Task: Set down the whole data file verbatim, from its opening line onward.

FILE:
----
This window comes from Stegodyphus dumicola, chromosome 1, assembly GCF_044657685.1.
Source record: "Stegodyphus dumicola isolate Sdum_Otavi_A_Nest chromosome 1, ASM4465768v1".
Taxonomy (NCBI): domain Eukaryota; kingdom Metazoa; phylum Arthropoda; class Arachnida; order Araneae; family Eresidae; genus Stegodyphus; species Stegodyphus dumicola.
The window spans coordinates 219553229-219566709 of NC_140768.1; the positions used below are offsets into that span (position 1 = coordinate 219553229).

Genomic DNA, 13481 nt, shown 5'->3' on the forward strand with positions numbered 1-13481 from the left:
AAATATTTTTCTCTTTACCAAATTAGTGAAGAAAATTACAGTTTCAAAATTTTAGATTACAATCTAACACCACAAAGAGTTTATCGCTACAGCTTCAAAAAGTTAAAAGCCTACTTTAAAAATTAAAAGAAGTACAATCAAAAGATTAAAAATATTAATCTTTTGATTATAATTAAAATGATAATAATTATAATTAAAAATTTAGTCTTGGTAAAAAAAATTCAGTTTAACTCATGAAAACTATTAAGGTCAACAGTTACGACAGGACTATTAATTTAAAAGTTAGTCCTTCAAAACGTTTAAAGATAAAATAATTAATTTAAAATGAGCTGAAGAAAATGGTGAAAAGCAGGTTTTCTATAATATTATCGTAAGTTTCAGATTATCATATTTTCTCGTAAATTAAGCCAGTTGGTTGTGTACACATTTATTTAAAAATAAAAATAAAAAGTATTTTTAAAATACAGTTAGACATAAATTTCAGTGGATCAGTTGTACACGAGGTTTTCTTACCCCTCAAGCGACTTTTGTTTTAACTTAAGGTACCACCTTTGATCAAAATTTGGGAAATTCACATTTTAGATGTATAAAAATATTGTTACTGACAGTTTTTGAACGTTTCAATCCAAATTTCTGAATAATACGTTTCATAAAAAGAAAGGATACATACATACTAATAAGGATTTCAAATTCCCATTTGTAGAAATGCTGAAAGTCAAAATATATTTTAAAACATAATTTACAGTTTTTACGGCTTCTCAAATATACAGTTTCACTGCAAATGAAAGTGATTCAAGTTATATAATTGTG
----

This window comes from Stegodyphus dumicola, chromosome 1, assembly GCF_044657685.1.
Source record: "Stegodyphus dumicola isolate Sdum_Otavi_A_Nest chromosome 1, ASM4465768v1".
Taxonomy (NCBI): domain Eukaryota; kingdom Metazoa; phylum Arthropoda; class Arachnida; order Araneae; family Eresidae; genus Stegodyphus; species Stegodyphus dumicola.
The window spans coordinates 219553229-219566709 of NC_140768.1; the positions used below are offsets into that span (position 1 = coordinate 219553229).

Genomic DNA, 13481 nt, shown 5'->3' on the forward strand with positions numbered 1-13481 from the left:
AAATATTTTTCTCTTTACCAAATTAGTGAAGAAAATTACAGTTTCAAAATTTTAGATTACAATCTAACACCACAAAGAGTTTATCGCTACAGCTTCAAAAAGTTAAAAGCCTACTTTAAAAATTAAAAGAAGTACAATCAAAAGATTAAAAATATTAATCTTTTGATTATAATTAAAATGATAATAATTATAATTAAAAATTTAGTCTTGGTAAAAAAAATTCAGTTTAACTCATGAAAACTATTAAGGTCAACAGTTACGACAGGACTATTAATTTAAAAGTTAGTCCTTCAAAACGTTTAAAGATAAAATAATTAATTTAAAATGAGCTGAAGAAAATGGTGAAAAGCAGGTTTTCTATAATATTATCGTAAGTTTCAGATTATCATATTTTCTCGTAAATTAAGCCAGTTGGTTGTGTACACATTTATTTAAAAATAAAAATAAAAAGTATTTTTAAAATACAGTTAGACATAAATTTCAGTGGATCAGTTGTACACGAGGTTTTCTTACCCCTCAAGCGACTTTTGTTTTAACTTAAGGTACCACCTTTGATCAAAATTTGGGAAATTCACATTTTAGATGTATAAAAATATTGTTACTGACAGTTTTTGAACGTTTCAATCCAAATTTCTGAATAATACGTTTCATAAAAAGAAAGGATACATACATACTAATAAGGATTTCAAATTCCCATTTGTAGAAATGCTGAAAGTCAAAATATATTTTAAAACATAATTTACAGTTTTTACGGCTTCTCAAATATACAGTTTCACTGCAAATGAAAGTGATTCAAGTTATATAATTGTG